Friday, August 27, 2010

Chocolate Chip Cookie Wisdom

My mother’s chocolate chip cookies tasted different each time: always delicious but never the same. Each individual cookie varied in the number of chocolate chips it contained. Some had only one. The bigger ones had two or three. If you were lucky, four, and sometimes five, Nestle's Toll House milk chocolate chips could be found embedded deep in the crust of the cookie!

The treasure hunt for chocolate chips became a favorite pastime for all the cousins. My children inherited the same chocolate chip treasure hunt gene. Now the grandchildren, respectfully, call the round, rich-flavored cookies "Bubbe’s cookie," and the search continues from generation to generation.

It took me decades to realize that cookies, like life, are not a uniform endeavor. No two chocolate chip cookies are alike regardless of the intent to make them so.

A jumbo package of Nestle's Toll House Milk Chocolate Chips
A couple of eggs
A dash of salt
Stick of Mother’s Butter
Sugar to taste
As much flour as needed

Roll them, pat them, and form them into small balls.

Carefully select the chocolate chips for each cookie.

Place in the oven on a cookie sheet.

Say a prayer.

Encourage them to grow.

Remove from the oven just before they burn.

Eat your vegetables first.

Cookies are for dessert.

Friday, August 20, 2010

Healing the Past

Do you know what it is like to meet a Holocaust survivor in person?

From the first "hello" you realize that this person knows something that you will never know. You immediately honor the truth of that wisdom.

A few days ago I met one of Dr. Mengele's "twins." Dr. Mengele, a Nazi physician and scientist, singled out Jewish twins as they entered the camps. The young children were housed separately from the other inmates. Eva Moses Kor, together with her twin sister Miriam, were among the physically exploited twins who suffered under Dr. Mengele's inhumane experiments and survived.

Mrs. Kor came to share her wisdom in my class, "The Power of Forgiveness." She outlined the process that enabled her to forgive her perpetrator, Dr. Mengele, and other Nazis.

It took her fifty years to realize that she had "the power to forgive." With that power, she deactivated her victimhood and became free. She released all hurt, resentment and pain. She let go -- and a new life enveloped her.

Today she travels to Germany to listen to the confessions of the Nazis who desperately seek her forgiveness.

Forgiving is the most direct way to heal the wounds of your past. It is practical spirituality.

Practice, practice, practice!

Friday, August 13, 2010

The Robbery

A week ago Friday, my friends and I awoke to find our backpacks (with our money, cell phones, identification, etc.) missing from the condo in which we were spending a few days of rest and relaxation at the beach.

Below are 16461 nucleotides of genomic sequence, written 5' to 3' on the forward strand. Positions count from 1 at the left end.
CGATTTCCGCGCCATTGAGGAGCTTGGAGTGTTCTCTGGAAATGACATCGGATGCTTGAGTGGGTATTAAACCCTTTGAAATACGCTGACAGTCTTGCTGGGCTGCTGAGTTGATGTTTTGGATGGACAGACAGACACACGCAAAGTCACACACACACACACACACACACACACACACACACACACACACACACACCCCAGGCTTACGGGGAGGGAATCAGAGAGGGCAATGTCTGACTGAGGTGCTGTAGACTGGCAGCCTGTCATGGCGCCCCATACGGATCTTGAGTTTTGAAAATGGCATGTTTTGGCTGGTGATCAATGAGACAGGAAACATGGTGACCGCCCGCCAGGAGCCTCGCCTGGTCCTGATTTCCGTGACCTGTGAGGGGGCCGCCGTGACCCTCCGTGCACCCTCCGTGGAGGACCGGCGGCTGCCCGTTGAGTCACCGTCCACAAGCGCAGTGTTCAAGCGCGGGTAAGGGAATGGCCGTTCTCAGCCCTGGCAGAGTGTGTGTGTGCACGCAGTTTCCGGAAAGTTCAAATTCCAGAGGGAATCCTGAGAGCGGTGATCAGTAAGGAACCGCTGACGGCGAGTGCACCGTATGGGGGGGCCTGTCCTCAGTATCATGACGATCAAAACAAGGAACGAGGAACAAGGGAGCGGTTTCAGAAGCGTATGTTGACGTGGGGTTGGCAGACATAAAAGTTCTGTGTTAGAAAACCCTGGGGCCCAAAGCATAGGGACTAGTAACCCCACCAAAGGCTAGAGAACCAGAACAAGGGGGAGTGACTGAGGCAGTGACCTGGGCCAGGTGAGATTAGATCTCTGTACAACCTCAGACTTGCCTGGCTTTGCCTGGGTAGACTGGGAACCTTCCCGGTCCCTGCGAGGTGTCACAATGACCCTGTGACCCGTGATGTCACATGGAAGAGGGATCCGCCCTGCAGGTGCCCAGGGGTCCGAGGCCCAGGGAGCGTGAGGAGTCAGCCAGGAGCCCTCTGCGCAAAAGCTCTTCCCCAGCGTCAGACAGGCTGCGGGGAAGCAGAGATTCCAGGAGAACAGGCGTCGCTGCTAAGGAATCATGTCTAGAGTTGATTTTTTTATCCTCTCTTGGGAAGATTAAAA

To be robbed is to know that the world is in disrepair.

And that brings pain of another sort:

Money and plastic cards can be replaced but

The loss of innocence again and again is a humbling hurtful happening

Reminding us that the ecstasy of having been in a Garden of Eden

Surrounded by love and God's presence

Is indeed irreplaceable.

Friday, August 6, 2010

I believe in yesterday

It was dark as we walked toward the 9/11 Pentagon Memorial. People told me to go after sundown to see the lighted benches and to hear the rippling water that ran steadily beneath them.

I obeyed.

At first, the night time walk around the Pentagon building seemed precarious. Where was everyone, and did they know we were strolling around the biggest military repository of information looking for the memorial? I felt so insignificant next to this flattened construction, but when we reached the memorial and saw the rows and rows of benches shaped like wings in front of us, a deep well of awe elevated my being.

The cool summer breezes rustled the crape myrtle leaves and whispered in every language the words of sanctification.

Holy, holy holy. Kadosh, kadosh, kadosh.

You who are the God of all the Units.

Forgive us our trespassing as we traverse our tragedies.

Names written, ages honored, space given to remember what happened here nine years ago.

Some names we knew. Others we knew of.

Something wasn't right, I declared to my friend Toby. Why this big grassy area? Did they leave something out?

Oh, no, she said. There is a space between the three-year-old child who died and the children who were in their teens. There is a gap that does not need to be filled. The rows of benches were designed according to the year the person was born.

We sat on the edge of the memorial looking out into the distant mini-tract lighting beyond time. We saw the calm after the storm of hatred and malice burned us. We came to honor and remember our fellow Americans. We felt a deep longing for yesterday, when all our troubles seemed so far away.